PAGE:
Everyone at ABS and LR we have talked to off the record about the swash bulkhead issue thinks it's absolutely nuts to build 50 meter long tanks without a bulkhead. So how did we end up in such an imprudent situation? The answer is what we call the down ratchet. In most parts of the Rules, there's a general out clause which says something like "other arrangements are possible if it can be shown by direct computation that they meet or exceed the above standard." Sounds innocuous enough but, when combined with competitive pressures in a litigious world, it results in the direct computation down ratchet.

Here's the way the down ratchet works. A yard pressures a class to accept some cost saving relaxation of the rules by offering a "direct analysis" of the problem. Each yard has dozens of very sharp young naval architects who do nothing more than work on beating the rule. Once a contract is signed every kilogram of steel they save by so doing goes directly to the yard's bottom line. Inevitably some of these efforts are approved, however imprudently. Since the yard pays the newbuilding classification fees, in a commercial sense the yard is Class's customer. Occasionally, in this situation, the first rule of retailing applies.

As soon as that happens, the new lower requirement becomes the standard. The class involved can't admit it was imprudent to approve the change. If it did, it would have legal problems on all the ships that had been approved with the change; not to mention some very angry owners asking why did you approve this mess on my ships and then not on his; and not to mention an extremely angry yard who bid the ship under the "new" rule and finds out it has to build the ship under the "old" rule. (We know of at least one instance where a yard has threatened legal action against class for "changing the rules" in this manner.) The other classes have to fall in line because if they don't, their ships will be more expensive and they will lose owners. Having established a new lower standard, the yards then compete away the saving and must find new ways to save costs at that lower level, and the process repeats itself. Over time the ships get cheaper and lousier.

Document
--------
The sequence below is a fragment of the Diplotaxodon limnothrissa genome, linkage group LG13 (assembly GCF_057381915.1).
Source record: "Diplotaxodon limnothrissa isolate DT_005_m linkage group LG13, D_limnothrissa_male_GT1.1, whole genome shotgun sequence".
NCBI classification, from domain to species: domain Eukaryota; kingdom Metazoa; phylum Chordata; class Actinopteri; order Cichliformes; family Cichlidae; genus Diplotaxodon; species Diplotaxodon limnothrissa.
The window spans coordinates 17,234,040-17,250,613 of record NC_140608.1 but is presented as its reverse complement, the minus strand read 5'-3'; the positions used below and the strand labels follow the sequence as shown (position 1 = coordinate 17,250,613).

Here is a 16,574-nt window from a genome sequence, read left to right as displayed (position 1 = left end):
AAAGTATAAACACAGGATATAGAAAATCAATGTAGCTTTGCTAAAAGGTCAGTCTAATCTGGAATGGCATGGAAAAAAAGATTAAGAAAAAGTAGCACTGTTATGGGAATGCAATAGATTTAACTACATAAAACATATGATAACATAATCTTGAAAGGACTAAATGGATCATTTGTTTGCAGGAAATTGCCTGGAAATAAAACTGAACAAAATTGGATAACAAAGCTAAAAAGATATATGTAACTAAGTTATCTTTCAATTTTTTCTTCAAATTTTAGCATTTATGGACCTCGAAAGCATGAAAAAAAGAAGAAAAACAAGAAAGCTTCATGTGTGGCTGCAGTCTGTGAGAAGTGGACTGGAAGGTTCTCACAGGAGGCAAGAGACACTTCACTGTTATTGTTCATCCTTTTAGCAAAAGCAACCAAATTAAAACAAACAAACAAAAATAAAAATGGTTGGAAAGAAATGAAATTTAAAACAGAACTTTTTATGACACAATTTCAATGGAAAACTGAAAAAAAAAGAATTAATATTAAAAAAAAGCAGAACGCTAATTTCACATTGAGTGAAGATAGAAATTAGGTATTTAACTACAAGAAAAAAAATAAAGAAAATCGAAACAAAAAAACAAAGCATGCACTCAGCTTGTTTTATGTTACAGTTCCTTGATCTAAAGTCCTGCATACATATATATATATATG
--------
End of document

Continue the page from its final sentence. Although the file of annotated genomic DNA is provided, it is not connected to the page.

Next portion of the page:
Figure 9.1 shows that in real terms, a VLCC today costs less than half as much as a VLCC built in the mid 70's despite the 12 to 15% increase in cost associated with double hulls. Yet there have been only incremental advances in ship building technology in the last 25 years. The big tanker yards look much the same now as they did in the mid-late 70's. By far the most important reason the ships are so cheap is the down ratchet.

There's only one way to eliminate the down ratchet: get rid of all the "other arrangements" clauses. If a yard wants to change the rules, make it go through the normal rule change process. As it is, the yards are slowly but surely re-writing the rules. Did any Class Technical Committee get together and say let's get rid of the swash bulkheads in 50 m long tanks? They did not. There was never any such meeting. And if anybody had come into a Technical Committee meeting with such a suggestion, he would have been thrown out of the room. Yet the swash bulkheads are gone.